Section 5.3.1: How do we hear and see the invisible Universe?
One of the most iconic sights in the English countryside is the giant Lovell Radio Telescope at Jodrell Bank, operated by the University of Manchester.
Jodrell Bank (credit: Mike Peel; Jodrell Bank Centre for Astrophysics, University of Manchester)
ACTIVITY: In the following segment from Jodrell Bank's podcast, The Jodcast, Dr Stuart Lowe talks to Dr Tim O'Brien about the sounds of space, and plays various examples, as ‘heard’ by radio telescopes.jodcast sounds of spaceAudio player: 20080817-jodcast-soundsofspace.mp3
(credit: The Jodcast, Jodrell Bank, University of Manchester)
ACTIVITY: To appreciate how radio astronomers form images of astronomical objects, try the following activity, designed by the National Radio Astronomy Observatory (NRAO) in the USA. First download one or both of the datasheets here and print them out: sheet1, sheet2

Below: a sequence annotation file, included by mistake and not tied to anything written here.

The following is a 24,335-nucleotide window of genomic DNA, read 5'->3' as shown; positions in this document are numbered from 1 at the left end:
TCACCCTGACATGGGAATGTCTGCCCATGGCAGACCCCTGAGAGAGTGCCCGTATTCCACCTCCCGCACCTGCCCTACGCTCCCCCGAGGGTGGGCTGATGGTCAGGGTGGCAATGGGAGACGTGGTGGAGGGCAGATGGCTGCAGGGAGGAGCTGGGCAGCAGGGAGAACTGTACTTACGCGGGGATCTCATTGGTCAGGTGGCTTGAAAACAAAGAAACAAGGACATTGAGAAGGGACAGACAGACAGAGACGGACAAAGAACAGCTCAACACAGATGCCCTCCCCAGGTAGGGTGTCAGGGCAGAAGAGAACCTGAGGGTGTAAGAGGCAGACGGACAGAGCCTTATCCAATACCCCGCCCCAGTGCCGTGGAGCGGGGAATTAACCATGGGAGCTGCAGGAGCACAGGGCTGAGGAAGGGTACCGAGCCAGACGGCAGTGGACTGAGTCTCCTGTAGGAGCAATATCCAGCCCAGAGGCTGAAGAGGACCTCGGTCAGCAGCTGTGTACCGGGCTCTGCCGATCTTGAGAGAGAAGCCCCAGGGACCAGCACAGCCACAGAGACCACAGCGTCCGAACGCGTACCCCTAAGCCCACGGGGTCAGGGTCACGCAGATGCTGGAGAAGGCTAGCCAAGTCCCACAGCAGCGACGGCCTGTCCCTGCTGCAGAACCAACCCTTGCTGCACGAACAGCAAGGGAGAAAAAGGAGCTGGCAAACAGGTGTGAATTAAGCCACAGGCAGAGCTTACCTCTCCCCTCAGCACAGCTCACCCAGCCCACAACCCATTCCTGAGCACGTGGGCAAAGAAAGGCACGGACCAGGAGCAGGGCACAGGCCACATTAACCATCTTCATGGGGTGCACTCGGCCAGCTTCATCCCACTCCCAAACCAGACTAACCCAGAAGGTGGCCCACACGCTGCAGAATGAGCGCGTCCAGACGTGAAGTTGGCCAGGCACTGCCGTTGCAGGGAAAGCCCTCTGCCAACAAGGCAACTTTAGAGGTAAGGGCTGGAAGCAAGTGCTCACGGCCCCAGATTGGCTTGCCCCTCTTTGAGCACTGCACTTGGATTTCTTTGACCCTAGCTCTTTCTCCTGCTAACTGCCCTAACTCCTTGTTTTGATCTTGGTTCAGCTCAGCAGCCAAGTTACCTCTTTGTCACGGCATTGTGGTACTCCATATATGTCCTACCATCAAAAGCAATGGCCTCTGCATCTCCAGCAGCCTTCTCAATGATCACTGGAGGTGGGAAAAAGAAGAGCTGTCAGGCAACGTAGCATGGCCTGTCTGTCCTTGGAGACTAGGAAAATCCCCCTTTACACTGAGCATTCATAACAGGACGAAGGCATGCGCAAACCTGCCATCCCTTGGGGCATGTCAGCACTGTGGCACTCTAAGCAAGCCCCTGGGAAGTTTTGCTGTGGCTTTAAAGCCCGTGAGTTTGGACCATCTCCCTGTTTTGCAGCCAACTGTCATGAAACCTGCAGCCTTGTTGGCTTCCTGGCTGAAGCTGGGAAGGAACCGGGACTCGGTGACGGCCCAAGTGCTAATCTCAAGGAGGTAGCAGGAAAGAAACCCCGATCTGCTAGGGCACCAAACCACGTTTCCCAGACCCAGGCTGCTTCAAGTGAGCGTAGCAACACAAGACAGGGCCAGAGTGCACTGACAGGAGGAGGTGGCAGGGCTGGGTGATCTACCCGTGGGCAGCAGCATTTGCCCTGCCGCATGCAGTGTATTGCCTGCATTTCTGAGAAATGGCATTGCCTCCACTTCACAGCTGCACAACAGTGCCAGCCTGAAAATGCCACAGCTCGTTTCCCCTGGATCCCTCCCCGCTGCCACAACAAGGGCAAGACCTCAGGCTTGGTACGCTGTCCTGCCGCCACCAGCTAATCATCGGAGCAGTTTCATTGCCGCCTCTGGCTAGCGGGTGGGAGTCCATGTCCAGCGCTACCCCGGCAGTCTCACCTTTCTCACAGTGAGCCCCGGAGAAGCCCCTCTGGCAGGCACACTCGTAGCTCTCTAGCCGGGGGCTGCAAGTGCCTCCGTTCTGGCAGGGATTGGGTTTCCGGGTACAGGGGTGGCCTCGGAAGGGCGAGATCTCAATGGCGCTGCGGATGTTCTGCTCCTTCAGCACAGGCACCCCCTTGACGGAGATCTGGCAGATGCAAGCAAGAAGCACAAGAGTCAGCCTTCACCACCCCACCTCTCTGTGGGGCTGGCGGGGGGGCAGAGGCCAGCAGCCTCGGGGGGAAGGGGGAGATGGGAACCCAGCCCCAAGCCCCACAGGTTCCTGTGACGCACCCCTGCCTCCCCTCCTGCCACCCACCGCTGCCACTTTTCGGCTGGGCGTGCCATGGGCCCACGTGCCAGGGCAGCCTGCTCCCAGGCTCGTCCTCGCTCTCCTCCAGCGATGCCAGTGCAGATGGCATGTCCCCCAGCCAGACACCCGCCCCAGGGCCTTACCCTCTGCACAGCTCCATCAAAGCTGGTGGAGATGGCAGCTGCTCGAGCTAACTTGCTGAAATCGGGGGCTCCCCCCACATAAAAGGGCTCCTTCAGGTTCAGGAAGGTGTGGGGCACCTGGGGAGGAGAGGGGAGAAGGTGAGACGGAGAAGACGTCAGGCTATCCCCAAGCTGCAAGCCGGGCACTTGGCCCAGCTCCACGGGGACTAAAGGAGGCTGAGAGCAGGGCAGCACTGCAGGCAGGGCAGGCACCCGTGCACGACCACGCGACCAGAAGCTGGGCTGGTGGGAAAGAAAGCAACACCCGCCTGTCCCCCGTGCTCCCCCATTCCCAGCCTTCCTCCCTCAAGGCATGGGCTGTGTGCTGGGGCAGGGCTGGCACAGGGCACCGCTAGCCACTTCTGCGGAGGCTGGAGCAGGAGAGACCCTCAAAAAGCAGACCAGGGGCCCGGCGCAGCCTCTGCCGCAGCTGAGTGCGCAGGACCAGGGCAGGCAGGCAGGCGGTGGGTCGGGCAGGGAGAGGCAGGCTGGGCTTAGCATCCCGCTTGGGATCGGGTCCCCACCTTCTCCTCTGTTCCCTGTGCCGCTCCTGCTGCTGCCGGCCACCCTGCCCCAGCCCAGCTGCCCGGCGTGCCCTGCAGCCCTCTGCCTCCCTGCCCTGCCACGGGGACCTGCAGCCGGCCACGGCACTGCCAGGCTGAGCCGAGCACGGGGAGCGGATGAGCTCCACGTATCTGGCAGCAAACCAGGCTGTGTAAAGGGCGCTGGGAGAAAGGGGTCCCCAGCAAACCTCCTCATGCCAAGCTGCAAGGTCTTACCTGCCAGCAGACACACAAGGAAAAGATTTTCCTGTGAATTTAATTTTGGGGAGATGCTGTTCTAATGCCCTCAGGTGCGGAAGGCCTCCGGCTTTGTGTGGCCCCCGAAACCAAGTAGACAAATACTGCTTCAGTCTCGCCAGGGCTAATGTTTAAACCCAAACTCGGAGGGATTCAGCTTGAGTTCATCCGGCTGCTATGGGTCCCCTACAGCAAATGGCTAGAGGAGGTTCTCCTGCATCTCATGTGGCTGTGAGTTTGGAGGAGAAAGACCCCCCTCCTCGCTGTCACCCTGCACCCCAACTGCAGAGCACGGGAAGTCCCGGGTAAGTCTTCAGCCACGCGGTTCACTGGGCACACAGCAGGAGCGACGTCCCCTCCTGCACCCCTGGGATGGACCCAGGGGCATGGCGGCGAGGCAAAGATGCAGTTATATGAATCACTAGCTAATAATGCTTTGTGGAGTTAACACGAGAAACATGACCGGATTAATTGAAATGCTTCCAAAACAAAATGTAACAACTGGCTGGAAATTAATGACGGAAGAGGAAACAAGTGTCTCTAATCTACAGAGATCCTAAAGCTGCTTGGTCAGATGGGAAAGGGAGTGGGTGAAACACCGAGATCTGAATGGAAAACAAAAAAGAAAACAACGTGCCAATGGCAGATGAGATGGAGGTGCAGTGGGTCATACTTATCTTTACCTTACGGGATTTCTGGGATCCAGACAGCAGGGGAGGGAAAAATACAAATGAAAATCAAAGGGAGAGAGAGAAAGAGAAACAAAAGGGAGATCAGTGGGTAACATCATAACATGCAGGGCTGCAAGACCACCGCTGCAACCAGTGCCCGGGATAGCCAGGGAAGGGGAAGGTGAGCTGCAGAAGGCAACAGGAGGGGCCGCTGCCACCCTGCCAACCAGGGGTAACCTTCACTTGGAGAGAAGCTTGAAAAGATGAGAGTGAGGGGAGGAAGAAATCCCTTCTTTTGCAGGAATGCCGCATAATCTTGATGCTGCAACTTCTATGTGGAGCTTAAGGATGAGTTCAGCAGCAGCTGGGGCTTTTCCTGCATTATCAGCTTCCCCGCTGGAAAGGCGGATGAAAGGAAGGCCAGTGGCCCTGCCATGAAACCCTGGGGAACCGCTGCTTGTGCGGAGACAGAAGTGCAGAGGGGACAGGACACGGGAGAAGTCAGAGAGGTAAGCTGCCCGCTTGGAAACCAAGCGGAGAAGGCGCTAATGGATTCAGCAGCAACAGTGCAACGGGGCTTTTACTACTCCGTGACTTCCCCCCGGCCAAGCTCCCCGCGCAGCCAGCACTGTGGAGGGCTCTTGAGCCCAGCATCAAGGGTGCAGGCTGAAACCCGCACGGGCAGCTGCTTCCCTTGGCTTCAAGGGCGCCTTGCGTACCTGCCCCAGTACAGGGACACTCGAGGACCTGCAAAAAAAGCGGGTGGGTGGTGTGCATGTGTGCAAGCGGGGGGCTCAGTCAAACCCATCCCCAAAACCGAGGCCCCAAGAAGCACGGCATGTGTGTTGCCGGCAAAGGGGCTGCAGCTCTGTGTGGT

As you can see, these ‘images’ consist of lots of little squares (pixels) each of which contains a number. These represent the intensity of radio waves detected from various points in space. In order to obtain data like this, a single radio telescope is scanned across a region of sky, measuring the intensity of the radio signal point-by-point as it moves around the area under study. Computers are used to combine these intensity levels into a picture, by coding each intensity level with a different colour. You can do this yourself by choosing a colour to represent each numerical value, and then colouring in the pixels accordingly. This ‘painting-by-numbers’ approach is essentially what computers do when forming images from radio telescope data.
Why not try it for yourself? What kind of images have you produced?
Radio astronomers can also form images using an array of telescopes such as the Very Large Array in New Mexico, shown below. This is a Y-shaped set of 27 radio telescopes that can be moved to different separations along the 21km long arms of the array. The individual telescopes can operate like a single radio dish, resolving detail that is equivalent to a single telescope many tens of kilometres across.
Very Large Array (VLA) radio telescope (credit: John Fowler)